Ever Been Mad at God?
Adapted from “Anger Management” by Andrew Wommack
Anger is a problem we all have to deal with.
Our culture is so full of envy and strife that it’s become part of life. We don’t realize how deadly it is. But strife will kill you. James said:
“For where envying and strife is, there is confusion and every evil work.” (James 3:16)
Envy and strife bring EVERY evil work. What a revelation! No one, trusting God for victory in any area, can ignore dealing with anger and succeed. It’s that important.
But we aren’t supposed to be totally passive people. There is a proper use of anger. If we try to completely do away with anger, we’ll become passive in a way that allows Satan to run over us.
Everyone on the planet has a temper. Why? Did the devil create anger? No way! Satan doesn’t have the power to create. Anger has a godly function, but it’s been perverted. We need to learn how to manage it and direct it toward the devil and evil.
Ephesians 4:26-27 says,
“Be ye angry, and sin not: let not the sun go down upon your wrath: Neither give place to the devil.”
This is usually interpreted as, “Anger doesn’t become sin unless you let it persist. So confess and forsake your anger every night before you go to bed.”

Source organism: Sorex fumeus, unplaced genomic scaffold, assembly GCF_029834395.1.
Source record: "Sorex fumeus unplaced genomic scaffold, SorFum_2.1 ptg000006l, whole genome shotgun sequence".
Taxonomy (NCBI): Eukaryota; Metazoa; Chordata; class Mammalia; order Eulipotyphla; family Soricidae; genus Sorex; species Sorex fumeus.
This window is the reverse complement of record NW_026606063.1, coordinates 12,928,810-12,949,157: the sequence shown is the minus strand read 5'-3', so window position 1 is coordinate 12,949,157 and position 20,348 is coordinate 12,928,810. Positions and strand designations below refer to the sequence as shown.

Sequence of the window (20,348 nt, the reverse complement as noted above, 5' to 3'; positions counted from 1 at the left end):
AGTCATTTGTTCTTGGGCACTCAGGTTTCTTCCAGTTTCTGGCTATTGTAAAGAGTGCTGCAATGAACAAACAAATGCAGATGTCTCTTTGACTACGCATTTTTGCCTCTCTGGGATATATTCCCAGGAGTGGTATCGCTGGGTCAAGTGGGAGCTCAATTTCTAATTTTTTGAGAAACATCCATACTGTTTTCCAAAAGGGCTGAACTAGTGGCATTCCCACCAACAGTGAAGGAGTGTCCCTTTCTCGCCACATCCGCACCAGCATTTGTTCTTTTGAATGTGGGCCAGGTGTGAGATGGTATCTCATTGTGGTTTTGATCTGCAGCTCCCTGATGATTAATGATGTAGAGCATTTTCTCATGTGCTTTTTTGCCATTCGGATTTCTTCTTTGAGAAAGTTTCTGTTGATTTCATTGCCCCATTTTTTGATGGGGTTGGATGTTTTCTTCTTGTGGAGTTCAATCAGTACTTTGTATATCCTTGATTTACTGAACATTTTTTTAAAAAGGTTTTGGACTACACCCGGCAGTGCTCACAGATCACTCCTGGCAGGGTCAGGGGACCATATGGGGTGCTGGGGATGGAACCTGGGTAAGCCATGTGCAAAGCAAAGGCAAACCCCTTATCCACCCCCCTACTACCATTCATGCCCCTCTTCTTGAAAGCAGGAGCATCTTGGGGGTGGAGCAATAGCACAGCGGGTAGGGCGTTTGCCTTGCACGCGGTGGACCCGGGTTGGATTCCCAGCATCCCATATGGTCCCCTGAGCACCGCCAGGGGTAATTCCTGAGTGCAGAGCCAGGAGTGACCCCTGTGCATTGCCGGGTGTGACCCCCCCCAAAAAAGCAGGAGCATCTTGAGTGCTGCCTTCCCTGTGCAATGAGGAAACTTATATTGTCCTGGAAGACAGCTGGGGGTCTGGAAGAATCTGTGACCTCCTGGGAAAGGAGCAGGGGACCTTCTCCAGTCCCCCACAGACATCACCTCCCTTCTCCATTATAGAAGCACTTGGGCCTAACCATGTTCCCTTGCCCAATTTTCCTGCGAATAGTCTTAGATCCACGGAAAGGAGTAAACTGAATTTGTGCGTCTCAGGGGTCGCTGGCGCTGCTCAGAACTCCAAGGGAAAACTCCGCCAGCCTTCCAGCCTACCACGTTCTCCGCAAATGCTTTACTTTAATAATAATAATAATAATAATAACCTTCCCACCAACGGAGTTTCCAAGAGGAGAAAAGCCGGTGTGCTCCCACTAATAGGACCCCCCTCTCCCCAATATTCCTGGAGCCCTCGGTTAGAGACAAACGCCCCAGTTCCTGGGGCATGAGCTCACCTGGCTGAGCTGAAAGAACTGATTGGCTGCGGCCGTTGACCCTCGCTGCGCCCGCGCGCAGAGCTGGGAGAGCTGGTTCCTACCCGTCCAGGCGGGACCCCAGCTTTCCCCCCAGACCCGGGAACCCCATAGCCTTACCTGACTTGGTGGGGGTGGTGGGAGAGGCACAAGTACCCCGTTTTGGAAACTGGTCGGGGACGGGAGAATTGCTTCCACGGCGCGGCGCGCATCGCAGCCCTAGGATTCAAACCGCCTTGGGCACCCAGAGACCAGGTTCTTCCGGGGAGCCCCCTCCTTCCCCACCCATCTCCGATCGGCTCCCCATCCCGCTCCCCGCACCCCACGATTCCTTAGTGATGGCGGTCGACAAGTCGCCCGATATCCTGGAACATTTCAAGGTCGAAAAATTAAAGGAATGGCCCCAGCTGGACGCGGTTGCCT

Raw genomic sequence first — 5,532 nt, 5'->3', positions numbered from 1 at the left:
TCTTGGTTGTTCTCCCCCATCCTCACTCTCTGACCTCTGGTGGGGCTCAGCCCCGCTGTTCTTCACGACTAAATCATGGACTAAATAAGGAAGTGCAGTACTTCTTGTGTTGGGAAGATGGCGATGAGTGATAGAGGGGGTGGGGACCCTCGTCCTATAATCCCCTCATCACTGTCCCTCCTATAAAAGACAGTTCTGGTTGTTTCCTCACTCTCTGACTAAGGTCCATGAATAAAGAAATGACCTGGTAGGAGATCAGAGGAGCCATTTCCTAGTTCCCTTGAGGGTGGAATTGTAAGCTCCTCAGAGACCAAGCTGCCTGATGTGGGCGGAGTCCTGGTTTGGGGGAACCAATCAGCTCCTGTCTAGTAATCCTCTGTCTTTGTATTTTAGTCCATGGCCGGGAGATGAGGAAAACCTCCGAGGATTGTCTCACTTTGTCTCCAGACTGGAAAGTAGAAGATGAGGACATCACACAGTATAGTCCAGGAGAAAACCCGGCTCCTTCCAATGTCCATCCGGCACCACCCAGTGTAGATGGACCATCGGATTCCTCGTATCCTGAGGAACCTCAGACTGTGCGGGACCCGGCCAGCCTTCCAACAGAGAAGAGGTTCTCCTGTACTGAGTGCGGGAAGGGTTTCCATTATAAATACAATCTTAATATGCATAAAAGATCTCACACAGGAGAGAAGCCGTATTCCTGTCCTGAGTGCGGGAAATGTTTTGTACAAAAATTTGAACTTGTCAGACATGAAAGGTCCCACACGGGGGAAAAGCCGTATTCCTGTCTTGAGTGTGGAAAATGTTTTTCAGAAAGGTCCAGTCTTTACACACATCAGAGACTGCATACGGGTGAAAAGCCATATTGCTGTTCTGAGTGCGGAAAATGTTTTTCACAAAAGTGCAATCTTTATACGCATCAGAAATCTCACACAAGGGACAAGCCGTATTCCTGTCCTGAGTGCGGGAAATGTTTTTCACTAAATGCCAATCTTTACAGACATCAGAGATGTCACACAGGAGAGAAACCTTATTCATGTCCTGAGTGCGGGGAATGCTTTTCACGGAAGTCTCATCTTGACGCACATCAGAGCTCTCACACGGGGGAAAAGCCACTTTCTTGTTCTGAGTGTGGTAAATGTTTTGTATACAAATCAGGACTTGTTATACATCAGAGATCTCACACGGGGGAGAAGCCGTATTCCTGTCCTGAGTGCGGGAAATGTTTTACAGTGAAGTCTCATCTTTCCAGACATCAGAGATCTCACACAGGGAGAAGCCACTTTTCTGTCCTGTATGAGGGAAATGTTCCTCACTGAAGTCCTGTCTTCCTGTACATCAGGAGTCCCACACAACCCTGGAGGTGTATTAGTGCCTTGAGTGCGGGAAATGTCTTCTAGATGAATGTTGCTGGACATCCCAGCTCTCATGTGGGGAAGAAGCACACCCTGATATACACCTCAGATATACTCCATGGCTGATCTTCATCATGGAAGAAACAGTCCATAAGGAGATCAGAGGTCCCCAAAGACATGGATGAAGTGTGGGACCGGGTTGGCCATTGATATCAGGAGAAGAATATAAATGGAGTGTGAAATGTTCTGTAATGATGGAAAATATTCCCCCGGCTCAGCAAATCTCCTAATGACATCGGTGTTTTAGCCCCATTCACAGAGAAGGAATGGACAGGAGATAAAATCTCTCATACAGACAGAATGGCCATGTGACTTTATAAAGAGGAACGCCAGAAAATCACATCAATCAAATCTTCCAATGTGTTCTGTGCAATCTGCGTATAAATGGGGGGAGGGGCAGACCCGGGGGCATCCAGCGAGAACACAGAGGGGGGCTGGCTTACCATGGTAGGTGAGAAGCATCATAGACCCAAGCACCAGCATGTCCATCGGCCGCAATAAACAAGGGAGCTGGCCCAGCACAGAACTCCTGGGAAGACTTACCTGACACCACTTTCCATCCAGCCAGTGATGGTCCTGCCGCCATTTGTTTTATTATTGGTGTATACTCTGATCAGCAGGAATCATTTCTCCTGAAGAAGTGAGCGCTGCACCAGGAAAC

Confessing and forsaking anger before you go to bed every night is a good thing. But that’s not what this verse is teaching.
God commands us to get angry with a righteous anger. Paul is saying, “Don’t let this godly anger ever stop working. Keep it awake. Stir it up, and keep it active!” Verse 27 says, if we don’t keep godly anger active in us, we give place to the devil.
Our society is under attack, and we’re not using the righteous anger God gave us as a weapon. This needs to change.
The Word says,
“The fear of the LORD [is] to hate evil: pride, and arrogancy, and the evil way, and the froward mouth, do I hate,” (Prov. 8:13).
Do we really hate those things? We should, but Christians as a whole do not hate evil. Some Christians don’t believe we’re supposed to hate anything, but that’s not what God’s Word says.
Jesus had hate and anger. In Mark 11:15-17, Jesus drove the money changers out of the temple. He didn’t say, “Guys, I’m sorry. I don’t want to hurt any of you, but I have to do this to obey my Father.” NO! He beat the people and animals and turned over their tables. He was mad.
Jesus never sinned, but He got angry to the point of action. There is a right place for anger.
But what about the wrong use of anger? How do we overcome unforgiveness and anger toward people?
Next week, we will take a look at that!